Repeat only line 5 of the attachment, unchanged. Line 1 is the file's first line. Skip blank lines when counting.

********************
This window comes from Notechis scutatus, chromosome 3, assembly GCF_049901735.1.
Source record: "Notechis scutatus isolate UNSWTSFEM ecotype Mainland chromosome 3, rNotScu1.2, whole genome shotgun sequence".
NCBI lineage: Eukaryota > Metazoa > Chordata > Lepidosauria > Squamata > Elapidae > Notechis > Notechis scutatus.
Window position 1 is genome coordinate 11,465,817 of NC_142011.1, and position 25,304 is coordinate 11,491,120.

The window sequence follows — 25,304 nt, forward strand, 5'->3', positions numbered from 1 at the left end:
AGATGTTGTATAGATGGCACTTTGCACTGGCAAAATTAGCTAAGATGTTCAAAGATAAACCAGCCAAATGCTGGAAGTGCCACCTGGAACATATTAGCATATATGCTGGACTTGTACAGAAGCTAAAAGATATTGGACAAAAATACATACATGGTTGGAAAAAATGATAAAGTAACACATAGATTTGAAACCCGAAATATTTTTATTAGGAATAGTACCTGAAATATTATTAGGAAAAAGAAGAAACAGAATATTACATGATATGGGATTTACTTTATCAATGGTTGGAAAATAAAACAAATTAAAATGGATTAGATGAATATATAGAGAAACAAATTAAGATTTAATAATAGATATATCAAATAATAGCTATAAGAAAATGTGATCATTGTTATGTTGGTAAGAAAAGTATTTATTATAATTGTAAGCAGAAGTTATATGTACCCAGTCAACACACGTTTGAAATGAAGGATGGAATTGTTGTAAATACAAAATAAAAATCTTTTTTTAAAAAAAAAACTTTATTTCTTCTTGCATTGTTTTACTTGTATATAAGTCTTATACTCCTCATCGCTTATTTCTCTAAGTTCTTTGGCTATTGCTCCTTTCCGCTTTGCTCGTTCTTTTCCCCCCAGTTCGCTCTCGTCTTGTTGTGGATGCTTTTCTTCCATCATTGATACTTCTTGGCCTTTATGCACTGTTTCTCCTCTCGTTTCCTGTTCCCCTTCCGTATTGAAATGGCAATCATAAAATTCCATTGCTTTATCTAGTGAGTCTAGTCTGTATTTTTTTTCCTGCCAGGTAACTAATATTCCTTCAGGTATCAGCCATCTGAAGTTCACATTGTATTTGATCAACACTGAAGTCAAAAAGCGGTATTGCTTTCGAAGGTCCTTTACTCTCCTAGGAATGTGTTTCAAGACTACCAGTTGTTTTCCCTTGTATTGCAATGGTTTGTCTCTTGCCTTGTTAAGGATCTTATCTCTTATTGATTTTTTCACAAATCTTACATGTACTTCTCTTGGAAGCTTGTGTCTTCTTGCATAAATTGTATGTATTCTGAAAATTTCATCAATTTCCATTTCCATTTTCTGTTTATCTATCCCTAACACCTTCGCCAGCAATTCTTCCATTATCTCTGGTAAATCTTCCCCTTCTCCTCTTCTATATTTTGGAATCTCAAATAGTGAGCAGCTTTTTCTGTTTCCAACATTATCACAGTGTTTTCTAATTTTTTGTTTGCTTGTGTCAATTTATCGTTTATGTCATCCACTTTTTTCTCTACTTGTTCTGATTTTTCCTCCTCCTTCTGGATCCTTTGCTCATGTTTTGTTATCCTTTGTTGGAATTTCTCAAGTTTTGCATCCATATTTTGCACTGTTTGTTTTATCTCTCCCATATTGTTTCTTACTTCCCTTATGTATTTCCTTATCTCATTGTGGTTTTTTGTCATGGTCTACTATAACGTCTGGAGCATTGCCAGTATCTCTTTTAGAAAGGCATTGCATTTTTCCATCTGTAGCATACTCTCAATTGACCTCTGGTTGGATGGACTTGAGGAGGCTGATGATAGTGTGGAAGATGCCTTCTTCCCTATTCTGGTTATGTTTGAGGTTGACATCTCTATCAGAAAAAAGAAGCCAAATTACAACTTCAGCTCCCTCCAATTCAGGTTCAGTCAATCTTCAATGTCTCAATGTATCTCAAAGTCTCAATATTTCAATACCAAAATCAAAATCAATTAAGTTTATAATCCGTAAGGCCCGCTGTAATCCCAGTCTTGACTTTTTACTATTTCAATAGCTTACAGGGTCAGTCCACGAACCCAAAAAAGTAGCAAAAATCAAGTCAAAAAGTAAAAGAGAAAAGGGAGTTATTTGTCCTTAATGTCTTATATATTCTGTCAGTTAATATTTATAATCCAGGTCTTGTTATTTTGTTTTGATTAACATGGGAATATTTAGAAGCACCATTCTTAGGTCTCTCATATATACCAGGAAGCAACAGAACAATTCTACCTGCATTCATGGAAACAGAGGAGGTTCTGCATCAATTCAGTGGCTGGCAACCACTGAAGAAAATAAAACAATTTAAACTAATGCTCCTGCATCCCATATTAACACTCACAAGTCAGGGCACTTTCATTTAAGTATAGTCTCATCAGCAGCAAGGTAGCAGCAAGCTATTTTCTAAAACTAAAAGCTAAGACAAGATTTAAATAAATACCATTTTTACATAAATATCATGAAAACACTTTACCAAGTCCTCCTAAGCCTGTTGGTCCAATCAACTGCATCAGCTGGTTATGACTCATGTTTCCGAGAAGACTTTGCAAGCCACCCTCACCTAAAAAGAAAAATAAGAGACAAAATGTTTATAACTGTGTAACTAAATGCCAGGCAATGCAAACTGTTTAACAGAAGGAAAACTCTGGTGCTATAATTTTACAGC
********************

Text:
The window sequence follows — 25,304 nt, forward strand, 5'->3', positions numbered from 1 at the left end: